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[JASS] Functions, Globals, "takes" and "returns"

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I recently learned the basic of JASS (variables, functions, globals, loops, etc), by there are a few things that I just can't figure out...

Now, I know the difference between Bilzzards functions, and user functions, but I cannot find a damned thing on how to use them.
Could someone please tell me where to put them (in a trigger converted to jass, or custom map script) so I can use them, and go I to the most possible detail about EVERYTHING there is to know about functions? (blizz and user)

Also, how exactly do globals work? I know locals, but I have no idea how globals work.


And lastly, can some explain what "takes" and "returns" does?

Thanks for any help,
TheLifelessOne
(ps: I have NewGen and JASSCraft)
 
Level 12
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Jul 27, 2008
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1,181
Takes, is a parameter. You know what locals are right? Well, if I have this:

JASS:
//Takes is a parameter to pass locals, as I now pass u from B to A
function A takes unit u returns unit
    //.........actions
endfunction
//Returns is used to set variables, you can use a function to set a 
//variable that is it's return type.
function B takes nothing returns nothing
    local unit u = ......
    local unit u2 = A(u)
endfunction

Put functions anywhere, as long as they're in themap & above the function that calls them.

Globals are GUI variables, they can be accessed from every function, and have only one instance, unlike locals.
 
Level 12
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Set it to a local (or use it as a parameter for other functions/natives)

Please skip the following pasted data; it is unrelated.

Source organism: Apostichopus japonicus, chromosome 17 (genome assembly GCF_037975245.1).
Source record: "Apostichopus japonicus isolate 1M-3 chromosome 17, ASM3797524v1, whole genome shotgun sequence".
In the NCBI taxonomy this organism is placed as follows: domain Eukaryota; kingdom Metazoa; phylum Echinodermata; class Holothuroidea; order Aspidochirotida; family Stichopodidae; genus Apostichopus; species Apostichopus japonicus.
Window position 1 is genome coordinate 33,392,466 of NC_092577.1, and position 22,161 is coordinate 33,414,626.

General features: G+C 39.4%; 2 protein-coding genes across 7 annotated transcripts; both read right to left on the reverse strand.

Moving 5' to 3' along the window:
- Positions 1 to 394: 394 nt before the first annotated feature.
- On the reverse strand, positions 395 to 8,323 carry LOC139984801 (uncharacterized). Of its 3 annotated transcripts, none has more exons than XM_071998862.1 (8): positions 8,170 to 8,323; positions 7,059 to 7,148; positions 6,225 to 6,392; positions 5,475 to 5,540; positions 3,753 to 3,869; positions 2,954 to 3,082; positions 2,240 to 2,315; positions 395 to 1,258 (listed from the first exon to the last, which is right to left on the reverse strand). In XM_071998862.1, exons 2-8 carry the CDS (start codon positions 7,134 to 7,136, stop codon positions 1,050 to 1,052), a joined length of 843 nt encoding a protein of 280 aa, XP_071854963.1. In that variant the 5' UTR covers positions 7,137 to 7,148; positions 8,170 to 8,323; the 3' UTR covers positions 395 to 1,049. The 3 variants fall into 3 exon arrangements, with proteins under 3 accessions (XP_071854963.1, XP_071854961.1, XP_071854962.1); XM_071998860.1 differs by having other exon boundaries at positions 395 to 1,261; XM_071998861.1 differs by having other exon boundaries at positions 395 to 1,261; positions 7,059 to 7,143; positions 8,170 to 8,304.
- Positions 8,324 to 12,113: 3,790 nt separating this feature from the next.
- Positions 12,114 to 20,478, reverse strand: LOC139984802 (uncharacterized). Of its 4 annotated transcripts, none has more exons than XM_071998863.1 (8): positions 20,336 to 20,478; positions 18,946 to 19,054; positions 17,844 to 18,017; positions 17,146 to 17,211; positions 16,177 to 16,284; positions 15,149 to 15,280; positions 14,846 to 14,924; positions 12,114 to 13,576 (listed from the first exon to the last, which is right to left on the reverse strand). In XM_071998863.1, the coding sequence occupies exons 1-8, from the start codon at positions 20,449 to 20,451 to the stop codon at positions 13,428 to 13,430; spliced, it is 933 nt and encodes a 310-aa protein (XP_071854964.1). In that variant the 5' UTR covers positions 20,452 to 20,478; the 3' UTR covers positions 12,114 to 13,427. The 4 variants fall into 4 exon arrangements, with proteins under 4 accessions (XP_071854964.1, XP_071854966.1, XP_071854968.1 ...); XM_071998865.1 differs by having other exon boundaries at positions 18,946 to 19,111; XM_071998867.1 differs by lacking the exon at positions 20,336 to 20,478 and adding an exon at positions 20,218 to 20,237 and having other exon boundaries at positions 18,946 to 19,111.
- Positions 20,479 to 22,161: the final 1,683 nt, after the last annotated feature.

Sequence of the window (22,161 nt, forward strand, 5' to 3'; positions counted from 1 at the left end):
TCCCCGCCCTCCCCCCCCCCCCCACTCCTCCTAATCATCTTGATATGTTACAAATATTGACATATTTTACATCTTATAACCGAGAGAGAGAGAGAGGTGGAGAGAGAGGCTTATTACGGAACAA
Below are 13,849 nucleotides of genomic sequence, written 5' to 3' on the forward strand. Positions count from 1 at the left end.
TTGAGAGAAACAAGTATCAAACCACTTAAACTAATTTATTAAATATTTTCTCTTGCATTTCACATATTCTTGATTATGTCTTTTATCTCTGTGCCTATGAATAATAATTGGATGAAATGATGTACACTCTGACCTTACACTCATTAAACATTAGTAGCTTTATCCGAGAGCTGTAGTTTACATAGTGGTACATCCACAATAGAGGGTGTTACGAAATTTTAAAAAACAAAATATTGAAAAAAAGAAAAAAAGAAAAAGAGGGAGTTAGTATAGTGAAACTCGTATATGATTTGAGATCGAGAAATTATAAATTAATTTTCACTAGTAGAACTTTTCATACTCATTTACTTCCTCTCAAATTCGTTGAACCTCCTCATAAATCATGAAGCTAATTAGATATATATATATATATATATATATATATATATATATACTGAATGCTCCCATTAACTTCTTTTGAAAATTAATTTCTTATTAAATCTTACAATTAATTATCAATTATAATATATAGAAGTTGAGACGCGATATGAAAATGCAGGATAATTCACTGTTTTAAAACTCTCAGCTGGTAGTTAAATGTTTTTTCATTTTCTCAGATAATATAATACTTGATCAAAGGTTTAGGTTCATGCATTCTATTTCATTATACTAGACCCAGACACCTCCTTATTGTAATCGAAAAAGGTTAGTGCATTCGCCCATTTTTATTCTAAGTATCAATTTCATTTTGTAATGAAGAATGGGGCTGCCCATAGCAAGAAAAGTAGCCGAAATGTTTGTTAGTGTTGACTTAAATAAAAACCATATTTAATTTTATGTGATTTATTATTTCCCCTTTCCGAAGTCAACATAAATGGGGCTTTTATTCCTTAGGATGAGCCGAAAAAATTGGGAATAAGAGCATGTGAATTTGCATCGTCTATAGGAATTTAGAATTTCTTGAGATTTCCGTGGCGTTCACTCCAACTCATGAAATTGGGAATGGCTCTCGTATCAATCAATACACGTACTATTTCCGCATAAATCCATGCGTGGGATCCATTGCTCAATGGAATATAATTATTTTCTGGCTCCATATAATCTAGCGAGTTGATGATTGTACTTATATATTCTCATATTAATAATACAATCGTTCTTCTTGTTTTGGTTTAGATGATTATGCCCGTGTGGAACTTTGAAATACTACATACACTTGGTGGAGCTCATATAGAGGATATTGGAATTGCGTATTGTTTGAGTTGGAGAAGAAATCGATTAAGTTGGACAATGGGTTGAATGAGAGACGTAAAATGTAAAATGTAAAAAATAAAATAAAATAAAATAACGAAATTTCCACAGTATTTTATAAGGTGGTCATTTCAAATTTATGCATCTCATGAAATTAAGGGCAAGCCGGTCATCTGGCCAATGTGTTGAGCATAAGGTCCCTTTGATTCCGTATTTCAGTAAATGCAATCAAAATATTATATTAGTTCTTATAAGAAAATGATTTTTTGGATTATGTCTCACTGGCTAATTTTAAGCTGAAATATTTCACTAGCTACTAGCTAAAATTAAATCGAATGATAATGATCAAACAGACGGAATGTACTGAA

eg.
JASS:
//R2I is real to integer.
//GetRandomReal() is a native that returns real, and 
//because R2I takes real I can use that instead.
call R2I(GetRandomReal())

"takes" is useful for transferring locals, if you want a function to use a variable, but that variable is a local then you call it like:
JASS:
call MyFunction(MyLocal)

EDIT: Just saw smth, if you're new to jass ditch NewGen for now.
 
Yeah, you pulled out that "R2I" thing, and confused the hell out of me.
As to takes, I could do something like this (remember, I just learned JASS about 2 days ago):

JASS:
function myFunct takes nothing returns nothing
    local integer int = 5
endfunction

function myFunct2 takes 5 turns nothing
    call MyFunct(5)
endfunction
And that'll take "5" from "myFunct", and allow it to be used in "myFunct2", right?
 
Level 16
Joined
Oct 12, 2008
Messages
1,570
No, first, a function can only 'take' types, that means integer, boolean, real, unit, leaderboard, whatever, but a function cannot 'take' a value, be it 5, true, 6.789, gg_unit_hpea_000 (a rawcode for preplaced units).

Now back to the function above.
function myFunct takes nothing, that means, when you call it, you set nothing between the 'takes tags'. The 'takes tags' are the () behind a function.

Now you want to use the '5' from myFunct in myFunct2. You must return the 5 value then. 'return' means 'give it to the other function'. Let me explain:
JASS:
function F1 takes nothing returns integer
    return 5
endfunction
 
function F2 takes nothing returns nothing